As to the aesthetic or generic question of why Luke might have *wanted* to
          break up Matthew's Sermon on the Mount, (as opposed to the mechanical
          question of whether Luke *could*), I think Luke may have faced a very
          similar problem to that faced by modern filmmakers. He may be giving
          greater attention to the primarily aural medium through which the gospel is
          to be communicated than Matthew is, or at least he appreciates that medium
          in a different way than Matthew does.

          The Matthean masterpiece is a fine piece of writing if one has the leisure
          to read and study it by oneself. It may not work so well in oral
          performance. Cutting its length, sticking to one central theme, and
          redistributing it so that other themes could be presented elsewhere seems to
          me a reasonable thing to do. Matthew's approach of putting a programmatic
          sermon covering the scope of Jesus' teaching at the beginning of the
          ministry to serve as an introduction works better as a piece of reading than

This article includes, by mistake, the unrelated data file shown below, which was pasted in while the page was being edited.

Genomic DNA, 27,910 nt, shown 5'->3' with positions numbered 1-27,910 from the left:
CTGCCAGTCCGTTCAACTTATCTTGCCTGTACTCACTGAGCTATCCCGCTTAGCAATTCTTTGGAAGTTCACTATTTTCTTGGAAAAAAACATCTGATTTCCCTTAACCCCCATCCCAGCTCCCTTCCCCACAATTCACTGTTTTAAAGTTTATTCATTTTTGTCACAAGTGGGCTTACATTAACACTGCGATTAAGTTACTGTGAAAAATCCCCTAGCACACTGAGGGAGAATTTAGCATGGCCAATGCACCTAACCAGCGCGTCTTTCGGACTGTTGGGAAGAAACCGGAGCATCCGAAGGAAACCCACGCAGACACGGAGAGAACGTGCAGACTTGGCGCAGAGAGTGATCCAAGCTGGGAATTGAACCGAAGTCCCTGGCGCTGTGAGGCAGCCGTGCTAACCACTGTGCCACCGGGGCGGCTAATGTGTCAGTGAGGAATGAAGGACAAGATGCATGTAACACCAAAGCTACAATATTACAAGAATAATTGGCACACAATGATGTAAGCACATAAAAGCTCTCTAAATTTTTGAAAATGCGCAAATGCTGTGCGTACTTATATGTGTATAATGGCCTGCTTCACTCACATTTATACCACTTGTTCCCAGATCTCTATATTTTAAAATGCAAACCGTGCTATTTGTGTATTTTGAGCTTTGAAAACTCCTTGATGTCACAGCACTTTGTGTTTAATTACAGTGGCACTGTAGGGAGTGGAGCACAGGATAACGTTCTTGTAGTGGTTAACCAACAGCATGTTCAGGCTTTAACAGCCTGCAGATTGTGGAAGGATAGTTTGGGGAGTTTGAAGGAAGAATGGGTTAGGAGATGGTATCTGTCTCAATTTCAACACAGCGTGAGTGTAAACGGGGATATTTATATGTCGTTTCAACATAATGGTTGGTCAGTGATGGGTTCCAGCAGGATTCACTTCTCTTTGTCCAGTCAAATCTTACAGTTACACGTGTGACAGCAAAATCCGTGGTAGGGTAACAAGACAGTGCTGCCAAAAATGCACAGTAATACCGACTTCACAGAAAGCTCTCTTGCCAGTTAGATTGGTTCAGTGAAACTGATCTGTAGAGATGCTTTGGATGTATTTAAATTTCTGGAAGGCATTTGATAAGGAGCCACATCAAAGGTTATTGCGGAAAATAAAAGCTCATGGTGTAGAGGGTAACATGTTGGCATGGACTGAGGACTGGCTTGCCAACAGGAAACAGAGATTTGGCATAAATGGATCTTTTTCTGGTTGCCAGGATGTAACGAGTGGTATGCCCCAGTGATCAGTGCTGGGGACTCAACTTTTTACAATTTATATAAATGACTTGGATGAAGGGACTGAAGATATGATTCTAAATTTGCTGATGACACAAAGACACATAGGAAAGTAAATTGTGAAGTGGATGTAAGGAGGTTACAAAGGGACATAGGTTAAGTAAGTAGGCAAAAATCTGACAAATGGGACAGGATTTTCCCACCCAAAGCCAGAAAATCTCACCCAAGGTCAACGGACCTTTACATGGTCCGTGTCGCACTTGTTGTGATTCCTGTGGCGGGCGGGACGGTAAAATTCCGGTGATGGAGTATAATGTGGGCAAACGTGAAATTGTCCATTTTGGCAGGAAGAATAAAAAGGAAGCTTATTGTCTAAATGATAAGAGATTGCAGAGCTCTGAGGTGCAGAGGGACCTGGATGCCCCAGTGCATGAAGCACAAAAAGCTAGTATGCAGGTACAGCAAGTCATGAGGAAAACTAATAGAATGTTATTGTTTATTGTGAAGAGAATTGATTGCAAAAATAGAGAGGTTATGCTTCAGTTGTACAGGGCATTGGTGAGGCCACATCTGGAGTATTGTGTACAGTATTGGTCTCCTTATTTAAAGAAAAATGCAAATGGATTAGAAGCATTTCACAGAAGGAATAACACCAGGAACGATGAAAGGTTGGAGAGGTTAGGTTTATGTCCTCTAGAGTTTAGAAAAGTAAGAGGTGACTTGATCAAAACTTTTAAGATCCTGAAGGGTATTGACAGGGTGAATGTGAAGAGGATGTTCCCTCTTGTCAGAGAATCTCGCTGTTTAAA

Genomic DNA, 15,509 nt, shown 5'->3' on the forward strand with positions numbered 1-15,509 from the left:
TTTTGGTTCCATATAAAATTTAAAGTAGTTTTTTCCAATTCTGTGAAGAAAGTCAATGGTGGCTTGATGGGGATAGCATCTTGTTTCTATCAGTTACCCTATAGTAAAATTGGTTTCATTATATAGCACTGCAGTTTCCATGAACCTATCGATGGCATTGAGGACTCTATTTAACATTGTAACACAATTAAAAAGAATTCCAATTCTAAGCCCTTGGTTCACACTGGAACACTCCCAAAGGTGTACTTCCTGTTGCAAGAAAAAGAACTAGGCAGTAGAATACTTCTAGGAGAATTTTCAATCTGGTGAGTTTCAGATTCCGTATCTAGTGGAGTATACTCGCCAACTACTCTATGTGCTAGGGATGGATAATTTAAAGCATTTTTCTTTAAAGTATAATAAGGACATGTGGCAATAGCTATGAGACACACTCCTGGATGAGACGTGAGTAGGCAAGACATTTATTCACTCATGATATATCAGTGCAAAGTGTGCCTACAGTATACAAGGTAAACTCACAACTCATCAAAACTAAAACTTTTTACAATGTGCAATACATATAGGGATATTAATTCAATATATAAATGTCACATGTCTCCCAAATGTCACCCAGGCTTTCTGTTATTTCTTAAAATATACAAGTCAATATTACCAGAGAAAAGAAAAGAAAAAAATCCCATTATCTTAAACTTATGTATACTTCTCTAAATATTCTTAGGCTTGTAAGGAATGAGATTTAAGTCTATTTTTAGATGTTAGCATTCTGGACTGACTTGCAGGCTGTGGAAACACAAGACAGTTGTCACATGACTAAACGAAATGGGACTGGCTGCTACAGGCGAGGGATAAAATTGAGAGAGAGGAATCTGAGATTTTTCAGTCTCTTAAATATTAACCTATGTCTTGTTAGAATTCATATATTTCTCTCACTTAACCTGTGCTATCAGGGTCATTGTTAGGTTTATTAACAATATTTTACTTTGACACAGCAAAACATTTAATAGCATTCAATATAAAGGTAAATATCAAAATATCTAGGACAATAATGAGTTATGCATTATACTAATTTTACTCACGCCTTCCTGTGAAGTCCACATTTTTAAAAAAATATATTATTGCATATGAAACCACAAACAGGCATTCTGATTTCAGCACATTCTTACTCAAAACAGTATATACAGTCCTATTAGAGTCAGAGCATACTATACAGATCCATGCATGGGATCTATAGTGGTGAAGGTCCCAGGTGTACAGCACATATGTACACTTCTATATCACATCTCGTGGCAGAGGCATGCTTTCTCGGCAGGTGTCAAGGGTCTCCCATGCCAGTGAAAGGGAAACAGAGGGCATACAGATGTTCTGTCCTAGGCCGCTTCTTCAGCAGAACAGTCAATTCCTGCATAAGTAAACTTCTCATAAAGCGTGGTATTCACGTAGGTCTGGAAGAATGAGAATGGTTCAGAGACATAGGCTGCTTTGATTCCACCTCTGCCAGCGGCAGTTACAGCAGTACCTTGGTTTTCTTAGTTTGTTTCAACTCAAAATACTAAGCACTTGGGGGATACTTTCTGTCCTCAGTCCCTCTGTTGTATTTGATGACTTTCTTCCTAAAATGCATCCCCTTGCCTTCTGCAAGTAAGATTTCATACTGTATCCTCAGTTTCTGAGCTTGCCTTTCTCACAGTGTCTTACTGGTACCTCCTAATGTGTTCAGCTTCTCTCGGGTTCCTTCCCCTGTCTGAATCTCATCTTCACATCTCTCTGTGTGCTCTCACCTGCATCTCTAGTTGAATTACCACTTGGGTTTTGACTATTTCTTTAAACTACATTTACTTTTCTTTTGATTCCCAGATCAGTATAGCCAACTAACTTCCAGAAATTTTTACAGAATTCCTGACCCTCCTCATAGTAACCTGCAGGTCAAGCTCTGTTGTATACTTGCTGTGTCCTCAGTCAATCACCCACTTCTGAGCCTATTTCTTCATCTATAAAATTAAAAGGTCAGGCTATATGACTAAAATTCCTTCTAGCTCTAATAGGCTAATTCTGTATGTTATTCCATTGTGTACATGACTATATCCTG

as a piece of listening. That's a matter of opinion, but I think the way
          Mark Goodacre's study of the way filmmakers treat the sermon tends to
          support it.

          EF:
          >>Second observation : nothing in your comment, Ken, adresses
          the order of rewriting. Is BJ prior to V ? Or the reverse ?
          If we want to use Josephus as a model of reordering to solve
          the synoptic problem, logically, we have to find internal
          evidences in his work pointing for the direction of the
          dependency.<<

          KO:
          First, I said, "Cohen argues that Josephus' BJ and V are both rewritings of
          an original
          _hypomnema_, one arranged topically and the other chronologically." Cohen
          doesn't see either BJ or V as dependent on the other. Both make independent
          use of the _hypomnema_. Cohen accepts the consensus that BJ is earlier and
          V is later, but he thinks BJ has been topically reorganized and that V
          follows the order of the source more closely. This is similar to what the
          2DH proposes for Matthew and Luke's use of Q, with one rearranging topically
          and the other following the order of the source. While this can be taken as
          supporting the 2DH, it can equally well be taken as supporting any of the
          other major source hypotheses. It shows that a writer might either follow
          the order of his source or rearrange it topically.

          Second, I was making the point that ancient authors did indeed have
          techniques available to rearrange the order of their sources and that this
          required a great deal of "toing and froing." As far as this point goes,